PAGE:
Rule #1 Abbreviations 1A. Most abbreviations are followed by a period. Examples: Mr., Mrs.
1B. If, however, all the letters of the abbreviation are capitals, a period is not used. These often are acronyms,
words formed from the initial letters of a name. Examples: NATO, USSR, USA
Usually abbreviations begin with a capital letter. Abbreviations of units of measure, however, do not
begin with capital letters. They also do not require periods. The only exception is the abbreviation for
inch. Examples: mph, hp, l, km, and so on. Exception: in.
Common abbreviations: Mr., Mrs., Ms., Dr., St., Rd., Ave., Co., Inc., days of the week, months of the year,
A.M., P.M., O.K., etc.
State abbreviations: The United States Postal Service uses special abbreviations for each state. These are
always two letters, both capitalized, without any periods. The postal code of twenty-nine states is the
first two letters of the state. If the state has two words, the first letter of each word is used.
States that follow this rule: AL, AR, CA, CO, DE, FL, ID, IL, IN, MA, MI, NE, NH, NJ, NM, NY, NC, ND, OH,
2a 1. Accept is a verb that means “to receive willingly.” Example: The fat Rottweiler surely will accept the bone.
3b 2. Except is a preposition that means “excluding” or “other than.” It also can be used as a verb that means “to leave out” or “exclude.”
The fat Rottweiler eats everything except onions. (preposition)
The fire department will except men over seventy-two inches from that kind of duty. (verb)
Rule #3 Active vs. Passive Verb Voices
3a 1. Active: In the active voice, the subject does the action. Active voice is always better for more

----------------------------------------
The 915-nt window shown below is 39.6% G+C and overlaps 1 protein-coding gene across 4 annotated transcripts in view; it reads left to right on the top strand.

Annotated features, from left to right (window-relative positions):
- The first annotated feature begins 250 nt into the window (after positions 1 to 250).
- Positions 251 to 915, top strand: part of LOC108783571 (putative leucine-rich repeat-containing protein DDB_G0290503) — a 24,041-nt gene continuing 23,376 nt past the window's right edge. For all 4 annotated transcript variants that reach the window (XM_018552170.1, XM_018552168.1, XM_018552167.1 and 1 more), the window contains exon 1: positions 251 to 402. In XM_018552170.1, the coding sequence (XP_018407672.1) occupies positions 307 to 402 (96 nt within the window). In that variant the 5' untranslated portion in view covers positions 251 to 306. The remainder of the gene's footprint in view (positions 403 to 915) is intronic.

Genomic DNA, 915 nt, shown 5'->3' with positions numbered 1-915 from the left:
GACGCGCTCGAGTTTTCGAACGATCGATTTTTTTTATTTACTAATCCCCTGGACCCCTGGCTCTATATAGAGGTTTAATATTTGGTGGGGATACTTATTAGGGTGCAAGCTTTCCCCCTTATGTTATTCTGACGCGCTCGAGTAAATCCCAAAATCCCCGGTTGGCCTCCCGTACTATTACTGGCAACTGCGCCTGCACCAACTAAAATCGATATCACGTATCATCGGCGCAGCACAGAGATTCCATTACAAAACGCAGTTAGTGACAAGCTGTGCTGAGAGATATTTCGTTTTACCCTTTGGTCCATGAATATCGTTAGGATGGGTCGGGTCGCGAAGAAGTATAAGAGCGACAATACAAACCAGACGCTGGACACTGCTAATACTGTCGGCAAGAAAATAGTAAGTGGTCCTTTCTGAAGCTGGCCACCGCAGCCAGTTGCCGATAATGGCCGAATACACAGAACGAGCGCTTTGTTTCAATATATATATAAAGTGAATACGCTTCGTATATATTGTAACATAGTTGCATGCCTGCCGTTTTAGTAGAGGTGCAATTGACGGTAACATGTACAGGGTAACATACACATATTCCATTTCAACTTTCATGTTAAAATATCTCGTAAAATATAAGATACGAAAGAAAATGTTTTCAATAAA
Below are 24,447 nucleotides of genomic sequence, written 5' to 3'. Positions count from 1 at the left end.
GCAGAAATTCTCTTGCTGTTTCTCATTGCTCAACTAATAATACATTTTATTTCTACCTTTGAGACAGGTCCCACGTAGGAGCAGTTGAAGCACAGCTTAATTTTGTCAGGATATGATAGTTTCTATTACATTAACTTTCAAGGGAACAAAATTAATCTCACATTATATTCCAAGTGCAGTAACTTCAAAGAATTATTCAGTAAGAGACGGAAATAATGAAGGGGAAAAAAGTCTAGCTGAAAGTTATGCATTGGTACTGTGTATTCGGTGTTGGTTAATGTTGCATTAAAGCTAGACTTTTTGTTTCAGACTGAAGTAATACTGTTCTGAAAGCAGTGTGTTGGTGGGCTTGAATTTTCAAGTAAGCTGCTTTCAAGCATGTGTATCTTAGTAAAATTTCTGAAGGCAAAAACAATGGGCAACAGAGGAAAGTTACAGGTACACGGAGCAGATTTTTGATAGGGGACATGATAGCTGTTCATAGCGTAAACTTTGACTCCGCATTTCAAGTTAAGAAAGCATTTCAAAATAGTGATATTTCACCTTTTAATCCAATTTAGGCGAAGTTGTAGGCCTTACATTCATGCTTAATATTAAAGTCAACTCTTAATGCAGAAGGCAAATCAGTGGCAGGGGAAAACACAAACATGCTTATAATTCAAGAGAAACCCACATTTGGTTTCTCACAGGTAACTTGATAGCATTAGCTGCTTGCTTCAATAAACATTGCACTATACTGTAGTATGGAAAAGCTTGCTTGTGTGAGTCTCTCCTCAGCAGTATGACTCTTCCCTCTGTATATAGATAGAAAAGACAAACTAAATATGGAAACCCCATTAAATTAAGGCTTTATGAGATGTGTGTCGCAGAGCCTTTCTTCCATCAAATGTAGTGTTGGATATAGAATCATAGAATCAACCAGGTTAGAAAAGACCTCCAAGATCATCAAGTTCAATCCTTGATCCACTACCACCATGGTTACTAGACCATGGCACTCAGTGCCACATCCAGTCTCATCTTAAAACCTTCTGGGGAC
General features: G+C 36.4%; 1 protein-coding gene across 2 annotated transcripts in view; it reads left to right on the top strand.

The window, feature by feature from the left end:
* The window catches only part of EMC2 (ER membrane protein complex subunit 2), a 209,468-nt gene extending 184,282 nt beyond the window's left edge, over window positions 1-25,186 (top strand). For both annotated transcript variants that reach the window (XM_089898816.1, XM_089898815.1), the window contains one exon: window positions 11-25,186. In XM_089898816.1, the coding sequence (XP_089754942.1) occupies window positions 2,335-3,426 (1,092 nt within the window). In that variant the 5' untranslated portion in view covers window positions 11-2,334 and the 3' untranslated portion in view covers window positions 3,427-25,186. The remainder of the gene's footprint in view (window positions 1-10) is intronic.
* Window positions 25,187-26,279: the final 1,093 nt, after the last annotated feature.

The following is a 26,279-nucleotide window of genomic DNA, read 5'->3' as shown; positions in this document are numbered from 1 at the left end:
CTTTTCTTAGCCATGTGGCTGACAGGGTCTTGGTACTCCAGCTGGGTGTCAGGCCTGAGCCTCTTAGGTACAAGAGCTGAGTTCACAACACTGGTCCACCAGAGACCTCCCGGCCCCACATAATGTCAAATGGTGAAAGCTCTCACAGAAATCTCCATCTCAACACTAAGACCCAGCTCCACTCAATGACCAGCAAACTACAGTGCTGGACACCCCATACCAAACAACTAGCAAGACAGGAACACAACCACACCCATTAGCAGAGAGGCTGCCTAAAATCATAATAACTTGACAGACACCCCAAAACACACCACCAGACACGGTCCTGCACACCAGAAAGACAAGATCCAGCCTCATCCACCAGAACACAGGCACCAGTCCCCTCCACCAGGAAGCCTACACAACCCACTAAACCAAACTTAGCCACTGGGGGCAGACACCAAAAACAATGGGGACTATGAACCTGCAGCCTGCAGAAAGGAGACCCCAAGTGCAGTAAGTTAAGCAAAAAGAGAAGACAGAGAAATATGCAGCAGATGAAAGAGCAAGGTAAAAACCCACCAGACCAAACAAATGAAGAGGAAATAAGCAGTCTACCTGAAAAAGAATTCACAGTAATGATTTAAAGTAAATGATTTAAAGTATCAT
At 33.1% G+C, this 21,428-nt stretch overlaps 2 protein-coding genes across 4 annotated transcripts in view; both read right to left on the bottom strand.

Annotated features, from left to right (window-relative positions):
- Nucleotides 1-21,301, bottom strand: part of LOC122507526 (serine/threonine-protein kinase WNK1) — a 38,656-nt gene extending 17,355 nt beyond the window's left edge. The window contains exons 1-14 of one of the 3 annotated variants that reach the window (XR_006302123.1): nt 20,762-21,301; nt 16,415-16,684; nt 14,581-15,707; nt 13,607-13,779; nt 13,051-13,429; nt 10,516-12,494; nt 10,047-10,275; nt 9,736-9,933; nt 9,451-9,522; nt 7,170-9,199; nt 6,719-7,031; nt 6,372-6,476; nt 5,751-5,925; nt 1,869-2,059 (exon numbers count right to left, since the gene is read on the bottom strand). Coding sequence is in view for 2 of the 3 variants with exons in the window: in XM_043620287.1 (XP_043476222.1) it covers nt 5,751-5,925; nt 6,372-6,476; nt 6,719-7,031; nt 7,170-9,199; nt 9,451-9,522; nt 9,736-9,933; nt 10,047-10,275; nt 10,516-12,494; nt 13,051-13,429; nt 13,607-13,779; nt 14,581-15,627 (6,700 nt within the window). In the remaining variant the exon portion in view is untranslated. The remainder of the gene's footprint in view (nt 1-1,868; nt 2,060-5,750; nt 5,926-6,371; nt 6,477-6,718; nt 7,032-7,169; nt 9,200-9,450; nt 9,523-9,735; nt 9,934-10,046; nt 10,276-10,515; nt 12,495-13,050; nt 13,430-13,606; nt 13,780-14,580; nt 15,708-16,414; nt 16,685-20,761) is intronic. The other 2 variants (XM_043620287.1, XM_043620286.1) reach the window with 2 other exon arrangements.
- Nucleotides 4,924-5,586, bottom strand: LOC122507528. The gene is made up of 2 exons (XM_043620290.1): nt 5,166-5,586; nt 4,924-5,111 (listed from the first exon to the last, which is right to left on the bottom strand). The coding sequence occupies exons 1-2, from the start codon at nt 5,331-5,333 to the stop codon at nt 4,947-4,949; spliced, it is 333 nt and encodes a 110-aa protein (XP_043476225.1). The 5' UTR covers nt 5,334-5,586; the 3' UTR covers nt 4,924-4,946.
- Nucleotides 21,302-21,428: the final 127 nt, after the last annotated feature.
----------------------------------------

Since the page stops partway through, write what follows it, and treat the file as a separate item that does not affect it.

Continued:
Example: The owner pets the happy dog on the head.
3b 2. Passive: In the passive voice, the subject receives the action. Encourage students to try to avoid
passive voice if at all possible. It weakens writing and often muddies the meaning in a sentence.
Example: The happy dog was petted on the head by the owner.
Rule #4 Adjective
An adjective describes a noun; it gives information about a noun.
Examples: ugly, pretty, big, little, this, four
An adjective answers one of the following three questions about a noun:
1) Which one?
2) What kind?
3) How many?
The amazing English teacher taught two grade levels. (Which teacher?)
The English teacher; What kind of teacher?
An amazing teacher; How many grade levels? Two grade levels.)
Rule #5 Adjective Clauses
An adjective clause is any subordinate clause (a complete sentence made into an incomplete sentence
by the addition of a subordinating conjunction) that acts as an adjective in a sentence.
The house where she lives is filled with animals. (“She lives.” would be a complete sentence without the addition of “where.” “Where she lives” modifies the noun “house.”)
Adjective clauses also can begin with a relative pronoun: who, whom, whose, which, that, where, or when.
The oven which was small and dirty could not be used.
This is the school where my child is a student.
The school that my child attends is a good one.
The teacher who loves to laugh has more fun.
Monday is the day when we always write in our journals.
The teacher whom we admire is retiring.
Jane Kiester, whose dogs are obese, teaches middle school.
(See Subordinate Clauses and Subordinating Conjunctions.)
Rule #6 Adverb
An adverb is any word, phrase, or clause that tells more about a verb;
6a many of the single-word adverbs end in “ly.”
6b An adverb also tells to what extent an adjective or another adverb is true (very, extremely, and so on).
This is called an intensifier.
Examples: a very hungry dog, an extremely sleepy cat
An adverb answers one of the following six questions about a verb, an adjective, or another adverb: where,
when, why, how, how often, or to what extent it happened.
How? The students quickly intimidated the substitute.
How often? The student yawned four times during class. (phrase)
To what extent? The teacher was very angry. (modifies the adjective “angry”)
Why? She yelled because she was angry. (clause)
Rule 7 Adverb Clauses
In the “olden days,” an adverb clause was called an adverbial clause.
7a An adverb (or adverbial) clause is a subordinate clause that cannot stand on its own in a sentence. It acts as an adverb in a sentence. Adverb clauses begin with a subordinating conjunction (see list under Subordinating Conjunctions).
Whenever the teacher taught grammar, the students groaned.
(When did the students groan? “Whenever the teacher . . .”)